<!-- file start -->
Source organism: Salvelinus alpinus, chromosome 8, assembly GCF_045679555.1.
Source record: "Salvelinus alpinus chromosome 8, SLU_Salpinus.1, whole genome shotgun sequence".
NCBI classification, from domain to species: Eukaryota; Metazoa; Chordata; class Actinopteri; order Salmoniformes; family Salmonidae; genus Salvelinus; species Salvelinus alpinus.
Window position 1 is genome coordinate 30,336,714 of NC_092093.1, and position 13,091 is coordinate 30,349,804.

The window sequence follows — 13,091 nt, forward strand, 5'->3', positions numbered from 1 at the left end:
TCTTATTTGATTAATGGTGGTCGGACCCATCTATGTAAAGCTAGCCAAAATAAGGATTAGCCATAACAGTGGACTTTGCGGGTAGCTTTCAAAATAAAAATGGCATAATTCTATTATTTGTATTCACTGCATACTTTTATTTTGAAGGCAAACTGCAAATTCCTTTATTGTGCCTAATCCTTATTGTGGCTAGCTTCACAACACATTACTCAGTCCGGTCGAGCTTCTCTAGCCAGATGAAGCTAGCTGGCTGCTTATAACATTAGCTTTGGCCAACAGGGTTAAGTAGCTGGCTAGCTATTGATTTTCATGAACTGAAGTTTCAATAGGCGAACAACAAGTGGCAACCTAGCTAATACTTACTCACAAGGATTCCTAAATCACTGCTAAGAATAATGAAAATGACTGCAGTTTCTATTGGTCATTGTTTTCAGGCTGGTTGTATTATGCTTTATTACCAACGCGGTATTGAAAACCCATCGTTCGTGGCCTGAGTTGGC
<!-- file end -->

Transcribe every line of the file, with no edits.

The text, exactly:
Source organism: Salvelinus alpinus, chromosome 8, assembly GCF_045679555.1.
Source record: "Salvelinus alpinus chromosome 8, SLU_Salpinus.1, whole genome shotgun sequence".
NCBI classification, from domain to species: Eukaryota; Metazoa; Chordata; class Actinopteri; order Salmoniformes; family Salmonidae; genus Salvelinus; species Salvelinus alpinus.
Window position 1 is genome coordinate 30,336,714 of NC_092093.1, and position 13,091 is coordinate 30,349,804.

The window sequence follows — 13,091 nt, forward strand, 5'->3', positions numbered from 1 at the left end:
TCTTATTTGATTAATGGTGGTCGGACCCATCTATGTAAAGCTAGCCAAAATAAGGATTAGCCATAACAGTGGACTTTGCGGGTAGCTTTCAAAATAAAAATGGCATAATTCTATTATTTGTATTCACTGCATACTTTTATTTTGAAGGCAAACTGCAAATTCCTTTATTGTGCCTAATCCTTATTGTGGCTAGCTTCACAACACATTACTCAGTCCGGTCGAGCTTCTCTAGCCAGATGAAGCTAGCTGGCTGCTTATAACATTAGCTTTGGCCAACAGGGTTAAGTAGCTGGCTAGCTATTGATTTTCATGAACTGAAGTTTCAATAGGCGAACAACAAGTGGCAACCTAGCTAATACTTACTCACAAGGATTCCTAAATCACTGCTAAGAATAATGAAAATGACTGCAGTTTCTATTGGTCATTGTTTTCAGGCTGGTTGTATTATGCTTTATTACCAACGCGGTATTGAAAACCCATCGTTCGTGGCCTGAGTTGGC